For this year’s summer school at Copleston High School we investigated how Ipswich can be made appealing to the people of Bruges in Belgium. It is a real and significant problem (to us, at least), since the two towns have forged new links and have started to work more closely together in the last year. The Year 6 (soon to be Year 7) students attending the Summer School needed to decide what can be said about Ipswich and how it could be presented to their continental counterparts.
Below is a diary of the activities we used to build up the enquiry and student responses to them.
DAY ONE – Breaking the Ice
On arrival students were asked to play the ’11’ game. Everyone forms a circle and the first person starts counting, they can add 1, 2 or 3 numbers to the total. The person who has to say the number 11 is out and the counting starts again. This activity is a fun way to engage the brain and get people communicating in a small way.
Next, we carried out a litttle trust experiment, inspired by the work of Dan Ariely in The Upside of Irrationality. The group were split into two teams and each were given a bag of sweets (enough for one each). The first team had to decide whether to keep the sweets or hand them over to the other team for a chance of getting back many more than they started with. If they handed them over, the second team would receive four bags of sweets – making a total of five when added to the one they were already holding. The second team now had to decide whether to keep all five bags or split the bounty with the other team.
The results were fascinating. The first team debated for a while, but based on the fact that ‘we don’t know them and we don’t know that they will share’ they rejected the offer and kept the bag for themselves. The second group had decided to split the pot if they were given the option. Their rationale was that if the first team showed trust in them, they felt oblicated to reward them. The first team then felt bad and as we debriefed the activity the idea of trust came out really strongly as a key element in making any group enquiry work.
The final part of the morning session was used for getting to know people’s names (using ryhmes, e.g. ‘My name is Neal and I love a good meal,’ and a ball for random selection).
In the afternoon session we experienced archery. The activity was new to all students and a real challenge. The debrief centred arounnd a discussion of developing existing skills and learning new ones.
DAY TWO – What do you know already?
In the first session students were grouped to include a range of creative talents and then given the problem: How can you market Ipswich in Bruges? They had to think carefully about what they knew already and think about what questions they wanted to ask. We did this by doing a real brainstorm session and using David Leat’s 8Q approach (5Ws plus How, Could and Should). We also created a grafitti wall of our favourite questions where answers could be shared throughout the project. In the debrief students said that they now needed to find answers and suggested a visit to the town centre. Anticipating this, we made made a few bookings for Day 3.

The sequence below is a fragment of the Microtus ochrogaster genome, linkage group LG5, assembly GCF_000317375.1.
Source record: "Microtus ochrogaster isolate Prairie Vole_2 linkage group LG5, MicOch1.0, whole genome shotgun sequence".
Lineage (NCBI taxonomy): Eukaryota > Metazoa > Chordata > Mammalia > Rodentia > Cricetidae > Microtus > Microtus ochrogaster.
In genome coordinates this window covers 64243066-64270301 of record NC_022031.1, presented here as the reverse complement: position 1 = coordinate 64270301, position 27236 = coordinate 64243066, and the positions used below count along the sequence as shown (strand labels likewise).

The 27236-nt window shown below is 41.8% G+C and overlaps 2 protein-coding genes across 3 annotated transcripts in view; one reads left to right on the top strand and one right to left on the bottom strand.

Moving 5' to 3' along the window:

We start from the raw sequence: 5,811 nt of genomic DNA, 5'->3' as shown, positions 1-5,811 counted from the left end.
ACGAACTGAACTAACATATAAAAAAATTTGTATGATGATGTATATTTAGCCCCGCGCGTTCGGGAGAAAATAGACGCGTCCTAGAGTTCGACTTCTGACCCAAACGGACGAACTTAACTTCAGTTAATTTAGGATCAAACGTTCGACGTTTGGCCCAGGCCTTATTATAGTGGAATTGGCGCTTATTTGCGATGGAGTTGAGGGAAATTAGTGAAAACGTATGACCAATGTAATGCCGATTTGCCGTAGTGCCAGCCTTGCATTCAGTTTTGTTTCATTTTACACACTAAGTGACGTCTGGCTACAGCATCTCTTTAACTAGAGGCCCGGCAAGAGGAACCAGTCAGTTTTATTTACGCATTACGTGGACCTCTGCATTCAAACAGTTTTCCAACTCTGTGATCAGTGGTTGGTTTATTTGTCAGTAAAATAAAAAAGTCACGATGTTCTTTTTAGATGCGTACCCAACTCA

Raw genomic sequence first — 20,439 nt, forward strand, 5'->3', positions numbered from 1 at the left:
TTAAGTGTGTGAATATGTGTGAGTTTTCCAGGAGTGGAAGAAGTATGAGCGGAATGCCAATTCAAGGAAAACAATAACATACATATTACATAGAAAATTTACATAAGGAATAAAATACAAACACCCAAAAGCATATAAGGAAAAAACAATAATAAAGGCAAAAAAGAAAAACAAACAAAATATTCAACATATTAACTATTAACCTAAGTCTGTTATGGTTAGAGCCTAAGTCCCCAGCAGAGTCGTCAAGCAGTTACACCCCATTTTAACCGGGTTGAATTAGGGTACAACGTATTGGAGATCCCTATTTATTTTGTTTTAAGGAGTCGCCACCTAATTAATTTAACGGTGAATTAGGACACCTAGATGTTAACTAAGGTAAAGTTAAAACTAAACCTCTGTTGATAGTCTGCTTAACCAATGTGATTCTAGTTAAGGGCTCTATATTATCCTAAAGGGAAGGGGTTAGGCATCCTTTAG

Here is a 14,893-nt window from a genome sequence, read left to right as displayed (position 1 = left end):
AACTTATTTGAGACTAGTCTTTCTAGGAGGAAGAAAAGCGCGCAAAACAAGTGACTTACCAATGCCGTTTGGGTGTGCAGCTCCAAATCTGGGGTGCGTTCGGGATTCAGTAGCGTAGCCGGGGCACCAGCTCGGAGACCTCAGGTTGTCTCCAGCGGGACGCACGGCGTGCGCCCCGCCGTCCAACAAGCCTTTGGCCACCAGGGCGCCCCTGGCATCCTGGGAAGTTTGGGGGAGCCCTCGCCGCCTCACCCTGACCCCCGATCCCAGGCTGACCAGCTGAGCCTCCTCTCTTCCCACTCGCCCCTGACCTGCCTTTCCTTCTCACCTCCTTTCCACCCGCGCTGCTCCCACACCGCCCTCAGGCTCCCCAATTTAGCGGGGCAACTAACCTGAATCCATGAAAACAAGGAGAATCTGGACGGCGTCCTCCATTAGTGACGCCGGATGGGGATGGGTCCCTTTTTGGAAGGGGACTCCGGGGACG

The afternoon session was football coaching, where the students took a familiar skill and developed it in new ways.
DAY THREE – Summer Schooll On Tour
The whole day was spent out in Ipswich. We had pre-booked three guides: one at the docks, one at Ipswich Football Stadium and one at a local Mansion House. The idea was for students to get their questions answered, generate one ones and start to think about how to sell Ipswich. The whole day was fascinating and students were really starting to think about their knowledge because they were the ones in control of the questions. We also gave each group a digital camera and a journal so that they could record the day and take ‘publicity shots.’
The debrief took the form of a group Mind map and showed us that they had taken on board a lot throughout the and were now keen to get on with the project. So, we adapted our plans for Day Four and allowed the students freedom to create.
DAY FOUR – Any Ideas?
The fourth day was about students starting to develop their thoughts and coming up with the final product. They developed a range of responses, including live websites, powerpoints, models and branding – all through group interaction and problem solving techniques that they employed on their own. It was at this point that they ‘took over’ and started to call the shots about how to spend their time. Our role was to fascilitate and sort any logistical issues.
At the end of the day, the debreif centred around what skills they needed or wanted to develop. The students identified six key areas: